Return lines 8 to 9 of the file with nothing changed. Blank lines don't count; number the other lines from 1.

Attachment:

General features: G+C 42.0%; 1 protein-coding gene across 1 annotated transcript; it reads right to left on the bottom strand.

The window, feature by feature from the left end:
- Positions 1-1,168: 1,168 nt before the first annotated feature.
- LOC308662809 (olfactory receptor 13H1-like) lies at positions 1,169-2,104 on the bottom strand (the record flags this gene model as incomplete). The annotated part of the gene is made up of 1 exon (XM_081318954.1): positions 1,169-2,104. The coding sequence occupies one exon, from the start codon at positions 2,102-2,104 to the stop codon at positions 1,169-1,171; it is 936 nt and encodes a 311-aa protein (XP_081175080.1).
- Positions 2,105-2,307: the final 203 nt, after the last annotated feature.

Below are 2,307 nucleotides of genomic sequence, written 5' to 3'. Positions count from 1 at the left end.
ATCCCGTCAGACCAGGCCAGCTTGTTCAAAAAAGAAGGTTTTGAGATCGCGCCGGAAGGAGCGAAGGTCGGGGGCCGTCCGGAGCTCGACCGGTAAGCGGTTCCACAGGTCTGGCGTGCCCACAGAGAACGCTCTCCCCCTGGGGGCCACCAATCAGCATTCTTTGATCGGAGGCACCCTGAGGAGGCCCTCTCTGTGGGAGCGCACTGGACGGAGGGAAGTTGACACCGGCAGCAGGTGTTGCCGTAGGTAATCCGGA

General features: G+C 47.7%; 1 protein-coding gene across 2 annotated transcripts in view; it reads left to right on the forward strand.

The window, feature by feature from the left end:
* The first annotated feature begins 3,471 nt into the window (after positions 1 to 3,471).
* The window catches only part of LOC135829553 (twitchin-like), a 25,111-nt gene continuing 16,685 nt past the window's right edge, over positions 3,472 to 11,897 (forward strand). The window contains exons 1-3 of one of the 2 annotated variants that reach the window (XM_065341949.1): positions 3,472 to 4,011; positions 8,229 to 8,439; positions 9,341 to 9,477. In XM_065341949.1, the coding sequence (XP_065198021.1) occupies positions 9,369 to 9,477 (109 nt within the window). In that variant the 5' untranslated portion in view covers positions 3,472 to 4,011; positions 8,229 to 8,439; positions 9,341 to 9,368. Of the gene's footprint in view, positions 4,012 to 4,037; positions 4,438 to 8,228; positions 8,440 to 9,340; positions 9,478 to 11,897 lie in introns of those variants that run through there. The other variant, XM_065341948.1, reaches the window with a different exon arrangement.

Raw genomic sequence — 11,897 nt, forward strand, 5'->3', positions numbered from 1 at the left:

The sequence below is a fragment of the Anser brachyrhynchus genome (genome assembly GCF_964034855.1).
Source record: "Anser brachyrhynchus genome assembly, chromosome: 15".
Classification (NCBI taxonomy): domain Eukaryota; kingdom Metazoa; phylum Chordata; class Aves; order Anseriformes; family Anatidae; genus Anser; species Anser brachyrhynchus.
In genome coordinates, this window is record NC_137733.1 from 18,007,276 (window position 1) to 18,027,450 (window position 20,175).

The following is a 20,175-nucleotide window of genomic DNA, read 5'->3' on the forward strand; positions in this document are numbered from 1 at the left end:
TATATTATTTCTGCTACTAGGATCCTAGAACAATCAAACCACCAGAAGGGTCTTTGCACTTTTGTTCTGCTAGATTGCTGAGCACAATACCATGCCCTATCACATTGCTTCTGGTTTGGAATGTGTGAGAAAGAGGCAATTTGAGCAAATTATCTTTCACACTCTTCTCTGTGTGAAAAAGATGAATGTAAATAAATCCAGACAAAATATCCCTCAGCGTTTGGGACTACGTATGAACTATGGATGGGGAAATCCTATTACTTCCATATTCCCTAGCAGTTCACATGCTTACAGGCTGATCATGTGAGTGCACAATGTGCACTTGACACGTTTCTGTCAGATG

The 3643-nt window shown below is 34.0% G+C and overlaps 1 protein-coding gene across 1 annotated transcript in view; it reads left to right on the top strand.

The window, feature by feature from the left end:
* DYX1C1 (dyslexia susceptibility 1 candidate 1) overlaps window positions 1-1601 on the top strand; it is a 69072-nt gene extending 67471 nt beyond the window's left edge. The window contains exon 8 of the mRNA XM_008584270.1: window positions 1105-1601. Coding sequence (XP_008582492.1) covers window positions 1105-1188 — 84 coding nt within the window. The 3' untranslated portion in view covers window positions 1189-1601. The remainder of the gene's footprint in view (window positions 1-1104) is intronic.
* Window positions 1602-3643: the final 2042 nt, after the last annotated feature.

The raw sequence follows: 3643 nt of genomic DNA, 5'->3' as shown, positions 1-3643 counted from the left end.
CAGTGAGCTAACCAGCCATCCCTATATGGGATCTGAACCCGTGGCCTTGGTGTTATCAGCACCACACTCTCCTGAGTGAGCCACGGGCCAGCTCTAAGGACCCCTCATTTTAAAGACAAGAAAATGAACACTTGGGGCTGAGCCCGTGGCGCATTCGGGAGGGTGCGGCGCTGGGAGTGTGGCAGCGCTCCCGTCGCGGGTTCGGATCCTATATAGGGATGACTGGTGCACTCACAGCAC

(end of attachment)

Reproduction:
General features: G+C 47.7%; 1 protein-coding gene across 2 annotated transcripts in view; it reads left to right on the forward strand.

The window, feature by feature from the left end: